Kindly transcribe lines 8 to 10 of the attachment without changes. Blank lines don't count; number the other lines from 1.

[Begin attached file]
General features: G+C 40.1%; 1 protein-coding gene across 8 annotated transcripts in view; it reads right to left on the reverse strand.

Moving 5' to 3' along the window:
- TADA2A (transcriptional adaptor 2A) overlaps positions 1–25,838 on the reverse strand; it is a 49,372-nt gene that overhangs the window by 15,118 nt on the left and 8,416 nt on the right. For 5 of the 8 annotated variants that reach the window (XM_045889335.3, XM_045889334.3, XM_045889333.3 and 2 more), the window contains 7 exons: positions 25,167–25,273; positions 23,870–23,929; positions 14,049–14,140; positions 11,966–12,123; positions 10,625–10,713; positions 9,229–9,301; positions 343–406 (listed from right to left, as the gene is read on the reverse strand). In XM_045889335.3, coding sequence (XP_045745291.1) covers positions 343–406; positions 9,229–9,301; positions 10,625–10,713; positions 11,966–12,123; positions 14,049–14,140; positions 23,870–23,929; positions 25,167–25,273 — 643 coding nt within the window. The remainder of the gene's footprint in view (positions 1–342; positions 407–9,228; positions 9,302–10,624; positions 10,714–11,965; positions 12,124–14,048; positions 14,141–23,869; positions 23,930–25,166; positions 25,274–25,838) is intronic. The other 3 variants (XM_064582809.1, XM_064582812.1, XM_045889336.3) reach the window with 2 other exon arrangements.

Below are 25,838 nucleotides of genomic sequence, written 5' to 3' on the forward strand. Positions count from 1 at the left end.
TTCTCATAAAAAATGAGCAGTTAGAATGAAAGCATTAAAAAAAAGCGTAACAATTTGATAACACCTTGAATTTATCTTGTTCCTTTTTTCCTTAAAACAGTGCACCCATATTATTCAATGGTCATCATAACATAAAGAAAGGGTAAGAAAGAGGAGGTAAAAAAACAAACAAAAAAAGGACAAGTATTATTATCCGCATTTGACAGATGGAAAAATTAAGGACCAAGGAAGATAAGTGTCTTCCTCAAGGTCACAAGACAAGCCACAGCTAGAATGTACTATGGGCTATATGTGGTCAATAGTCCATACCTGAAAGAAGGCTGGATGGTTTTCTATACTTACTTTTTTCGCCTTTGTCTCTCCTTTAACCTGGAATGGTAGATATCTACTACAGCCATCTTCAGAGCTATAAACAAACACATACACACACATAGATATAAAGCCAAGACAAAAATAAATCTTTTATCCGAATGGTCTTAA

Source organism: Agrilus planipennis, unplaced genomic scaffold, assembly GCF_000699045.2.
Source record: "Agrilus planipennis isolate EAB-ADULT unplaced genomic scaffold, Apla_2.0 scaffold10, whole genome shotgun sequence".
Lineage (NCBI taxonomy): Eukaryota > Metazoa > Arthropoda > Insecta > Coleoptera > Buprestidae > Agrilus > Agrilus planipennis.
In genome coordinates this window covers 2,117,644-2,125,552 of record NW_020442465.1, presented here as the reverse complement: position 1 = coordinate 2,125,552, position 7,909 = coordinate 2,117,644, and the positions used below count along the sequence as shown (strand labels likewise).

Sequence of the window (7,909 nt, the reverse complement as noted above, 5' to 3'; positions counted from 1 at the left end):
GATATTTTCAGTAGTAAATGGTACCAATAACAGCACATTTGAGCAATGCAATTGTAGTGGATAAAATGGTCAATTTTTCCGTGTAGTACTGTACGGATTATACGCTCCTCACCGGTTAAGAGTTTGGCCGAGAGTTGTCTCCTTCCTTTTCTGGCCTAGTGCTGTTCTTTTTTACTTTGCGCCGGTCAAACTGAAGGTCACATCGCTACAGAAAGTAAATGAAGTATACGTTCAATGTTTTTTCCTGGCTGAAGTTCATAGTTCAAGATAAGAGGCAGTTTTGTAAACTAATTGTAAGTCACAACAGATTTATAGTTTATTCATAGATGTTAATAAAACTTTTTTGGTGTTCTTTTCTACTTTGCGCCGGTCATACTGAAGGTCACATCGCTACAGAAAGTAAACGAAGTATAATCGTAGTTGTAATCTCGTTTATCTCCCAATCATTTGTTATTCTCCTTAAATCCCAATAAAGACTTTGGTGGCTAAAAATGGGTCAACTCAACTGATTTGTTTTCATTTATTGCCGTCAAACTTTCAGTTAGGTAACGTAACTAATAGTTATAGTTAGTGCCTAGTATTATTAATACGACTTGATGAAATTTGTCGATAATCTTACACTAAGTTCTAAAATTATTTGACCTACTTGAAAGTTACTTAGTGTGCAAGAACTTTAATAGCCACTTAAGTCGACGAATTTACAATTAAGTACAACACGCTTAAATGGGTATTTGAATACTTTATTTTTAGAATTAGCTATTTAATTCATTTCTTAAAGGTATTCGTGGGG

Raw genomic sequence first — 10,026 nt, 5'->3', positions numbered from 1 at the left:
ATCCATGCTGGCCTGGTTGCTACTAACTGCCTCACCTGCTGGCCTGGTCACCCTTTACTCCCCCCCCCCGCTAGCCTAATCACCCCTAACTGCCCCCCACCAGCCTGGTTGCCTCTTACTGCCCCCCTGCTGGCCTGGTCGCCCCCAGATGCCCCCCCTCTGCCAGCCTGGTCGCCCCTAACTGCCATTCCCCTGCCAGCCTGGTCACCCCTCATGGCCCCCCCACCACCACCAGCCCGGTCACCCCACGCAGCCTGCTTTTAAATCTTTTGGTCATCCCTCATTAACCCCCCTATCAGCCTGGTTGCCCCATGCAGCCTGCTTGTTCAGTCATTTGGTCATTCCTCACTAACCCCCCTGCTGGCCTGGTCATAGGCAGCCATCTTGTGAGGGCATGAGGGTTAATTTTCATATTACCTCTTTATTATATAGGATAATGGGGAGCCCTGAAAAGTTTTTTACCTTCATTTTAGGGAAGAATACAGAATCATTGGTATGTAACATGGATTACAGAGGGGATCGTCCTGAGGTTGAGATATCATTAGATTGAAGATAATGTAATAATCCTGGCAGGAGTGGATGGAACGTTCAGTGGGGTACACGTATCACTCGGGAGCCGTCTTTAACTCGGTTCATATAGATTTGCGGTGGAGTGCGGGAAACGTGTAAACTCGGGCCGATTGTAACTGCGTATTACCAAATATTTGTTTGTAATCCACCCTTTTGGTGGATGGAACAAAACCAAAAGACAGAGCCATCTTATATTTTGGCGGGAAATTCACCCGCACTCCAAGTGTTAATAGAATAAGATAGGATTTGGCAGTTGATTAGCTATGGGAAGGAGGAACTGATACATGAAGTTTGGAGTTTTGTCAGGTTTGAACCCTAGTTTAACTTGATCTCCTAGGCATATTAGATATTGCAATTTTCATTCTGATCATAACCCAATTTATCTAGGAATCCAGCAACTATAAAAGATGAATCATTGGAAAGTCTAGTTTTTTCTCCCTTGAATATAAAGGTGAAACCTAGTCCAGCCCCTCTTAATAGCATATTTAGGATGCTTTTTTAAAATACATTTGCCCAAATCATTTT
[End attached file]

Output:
Lineage (NCBI taxonomy): Eukaryota > Metazoa > Arthropoda > Insecta > Coleoptera > Buprestidae > Agrilus > Agrilus planipennis.
In genome coordinates this window covers 2,117,644-2,125,552 of record NW_020442465.1, presented here as the reverse complement: position 1 = coordinate 2,125,552, position 7,909 = coordinate 2,117,644, and the positions used below count along the sequence as shown (strand labels likewise).

Sequence of the window (7,909 nt, the reverse complement as noted above, 5' to 3'; positions counted from 1 at the left end):